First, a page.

NASA will pay a staggering $146 million for each SLS rocket engine


Lorenzo von Matterhorn
Jan 31, 2009
Reaction score
Good thing we "saved money" by using shuttle engines...

NASA will pay a staggering $146 million for each SLS rocket engine
The rocket needs four engines, and it is expendable.
1 May 2020

Pigs get fat. Hogs get slaughtered. So how come no one has taken the Space Launch System rocket behind the woodshed yet?

We'll answer that question in a moment. First, some news: on Friday, the space agency announced that it had awarded a contract to Aerojet Rocketdyne to build 18 additional space shuttle main engines for the Space Launch System rocket. The contract is valued at $1.79 billion—so $100 million per engine.

However, this is not the true price of these engines. NASA has previously given more than $1 billion to Aerojet to "restart" production of the space shuttle-era engines and a contract for six new ones. So, according to the space agency, NASA has spent $3.5 billion for a total of 24 rocket engines. That comes to $146 million per engine. (Or 780,000 bars of Gold-Pressed Latinum, as this is a deal only the Ferengi could love.)

The NASA news release says that Aerojet has "implemented a plan to reduce the cost of the engines by as much as 30 percent," noting the use of more advanced manufacturing techniques. These "savings," however, are difficult to square with reality.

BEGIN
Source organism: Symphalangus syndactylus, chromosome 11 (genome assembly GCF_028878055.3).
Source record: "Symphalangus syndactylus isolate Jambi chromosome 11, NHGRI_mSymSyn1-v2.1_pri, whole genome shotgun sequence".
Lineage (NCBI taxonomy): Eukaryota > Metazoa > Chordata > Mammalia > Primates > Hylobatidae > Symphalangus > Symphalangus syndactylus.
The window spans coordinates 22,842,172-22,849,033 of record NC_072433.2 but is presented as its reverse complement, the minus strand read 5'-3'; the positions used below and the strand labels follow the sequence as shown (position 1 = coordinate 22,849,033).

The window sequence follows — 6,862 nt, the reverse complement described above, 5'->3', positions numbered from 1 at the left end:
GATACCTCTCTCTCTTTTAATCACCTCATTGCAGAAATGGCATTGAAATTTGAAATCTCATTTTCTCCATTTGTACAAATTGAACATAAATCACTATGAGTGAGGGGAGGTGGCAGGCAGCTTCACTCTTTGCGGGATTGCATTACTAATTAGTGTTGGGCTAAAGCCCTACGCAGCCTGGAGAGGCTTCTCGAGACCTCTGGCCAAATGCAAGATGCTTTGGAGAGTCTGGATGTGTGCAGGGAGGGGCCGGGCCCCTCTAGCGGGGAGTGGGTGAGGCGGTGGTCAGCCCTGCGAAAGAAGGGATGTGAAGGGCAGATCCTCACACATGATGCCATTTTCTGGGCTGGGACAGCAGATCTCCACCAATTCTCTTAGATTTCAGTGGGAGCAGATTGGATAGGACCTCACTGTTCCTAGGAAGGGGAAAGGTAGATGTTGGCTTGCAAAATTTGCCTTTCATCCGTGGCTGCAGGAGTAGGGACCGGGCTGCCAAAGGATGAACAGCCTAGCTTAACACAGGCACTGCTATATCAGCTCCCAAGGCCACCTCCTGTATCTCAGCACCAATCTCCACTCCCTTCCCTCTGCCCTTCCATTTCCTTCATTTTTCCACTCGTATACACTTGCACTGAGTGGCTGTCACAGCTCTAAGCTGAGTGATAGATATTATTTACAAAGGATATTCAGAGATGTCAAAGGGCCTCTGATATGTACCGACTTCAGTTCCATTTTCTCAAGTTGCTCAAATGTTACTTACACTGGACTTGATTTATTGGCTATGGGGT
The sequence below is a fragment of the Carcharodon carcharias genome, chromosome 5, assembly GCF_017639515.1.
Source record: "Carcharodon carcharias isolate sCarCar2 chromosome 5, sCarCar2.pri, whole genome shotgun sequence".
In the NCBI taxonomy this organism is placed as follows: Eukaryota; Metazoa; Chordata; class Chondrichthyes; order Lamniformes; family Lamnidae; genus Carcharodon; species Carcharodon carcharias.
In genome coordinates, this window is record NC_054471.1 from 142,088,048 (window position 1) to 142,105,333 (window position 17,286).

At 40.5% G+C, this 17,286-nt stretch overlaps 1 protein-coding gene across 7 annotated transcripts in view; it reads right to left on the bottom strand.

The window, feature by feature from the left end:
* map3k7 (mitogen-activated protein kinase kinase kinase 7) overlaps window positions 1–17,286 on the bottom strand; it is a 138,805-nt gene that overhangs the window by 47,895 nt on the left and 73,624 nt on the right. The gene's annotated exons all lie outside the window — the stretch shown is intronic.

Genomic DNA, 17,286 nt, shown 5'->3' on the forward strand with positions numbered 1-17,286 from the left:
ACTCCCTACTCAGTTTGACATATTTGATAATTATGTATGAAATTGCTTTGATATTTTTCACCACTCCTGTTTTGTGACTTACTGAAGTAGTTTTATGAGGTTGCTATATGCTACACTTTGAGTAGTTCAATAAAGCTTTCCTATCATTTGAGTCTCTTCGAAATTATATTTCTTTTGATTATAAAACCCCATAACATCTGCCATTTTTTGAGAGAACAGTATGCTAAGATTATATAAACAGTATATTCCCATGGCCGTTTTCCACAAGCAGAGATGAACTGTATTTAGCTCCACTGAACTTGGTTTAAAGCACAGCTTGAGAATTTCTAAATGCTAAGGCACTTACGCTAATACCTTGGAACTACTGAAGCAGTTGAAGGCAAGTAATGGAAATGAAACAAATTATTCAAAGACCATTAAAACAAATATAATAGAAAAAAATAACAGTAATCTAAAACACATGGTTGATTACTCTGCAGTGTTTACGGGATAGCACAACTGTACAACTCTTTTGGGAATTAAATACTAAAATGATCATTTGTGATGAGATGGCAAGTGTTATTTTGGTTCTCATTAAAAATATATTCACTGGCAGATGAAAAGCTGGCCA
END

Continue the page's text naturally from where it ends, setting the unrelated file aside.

Just to summarize that for you: NASA is spending at least three times more for an engine that was previously built for reuse, but now is expendable. And in the news release, Aerojet brags about reducing the price of these engines.

There are a lot of things one could buy in the aerospace industry for $146 million. One might, for example, buy at least six RD-180 engines from Russia. These engines have more than twice the thrust of a space shuttle main engine. Or, one might go to United Launch Alliance's Rocket Builder website and purchase two basic Atlas V rocket launches. You could buy three "flight-proven" Falcon 9 launches. One might even buy a Falcon Heavy launch, which has two-thirds the lift capacity of the Space Launch System at one-twentieth the price, and you'd still have enough money left over to buy several hundred actual Ferrari sports cars.